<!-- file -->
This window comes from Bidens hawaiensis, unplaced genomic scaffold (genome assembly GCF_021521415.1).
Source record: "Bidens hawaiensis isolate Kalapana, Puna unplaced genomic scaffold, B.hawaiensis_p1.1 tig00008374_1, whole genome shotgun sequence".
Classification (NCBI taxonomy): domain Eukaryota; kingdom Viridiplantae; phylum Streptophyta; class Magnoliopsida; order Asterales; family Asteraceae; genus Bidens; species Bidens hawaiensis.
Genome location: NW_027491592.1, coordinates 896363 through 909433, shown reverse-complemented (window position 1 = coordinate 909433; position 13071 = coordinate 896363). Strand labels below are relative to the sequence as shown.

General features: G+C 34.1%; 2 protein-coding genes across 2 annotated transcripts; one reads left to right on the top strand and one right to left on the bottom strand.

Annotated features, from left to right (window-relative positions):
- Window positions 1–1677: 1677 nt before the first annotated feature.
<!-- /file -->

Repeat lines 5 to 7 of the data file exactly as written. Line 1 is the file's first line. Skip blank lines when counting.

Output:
General features: G+C 34.1%; 2 protein-coding genes across 2 annotated transcripts; one reads left to right on the top strand and one right to left on the bottom strand.

Annotated features, from left to right (window-relative positions):
- Window positions 1–1677: 1677 nt before the first annotated feature.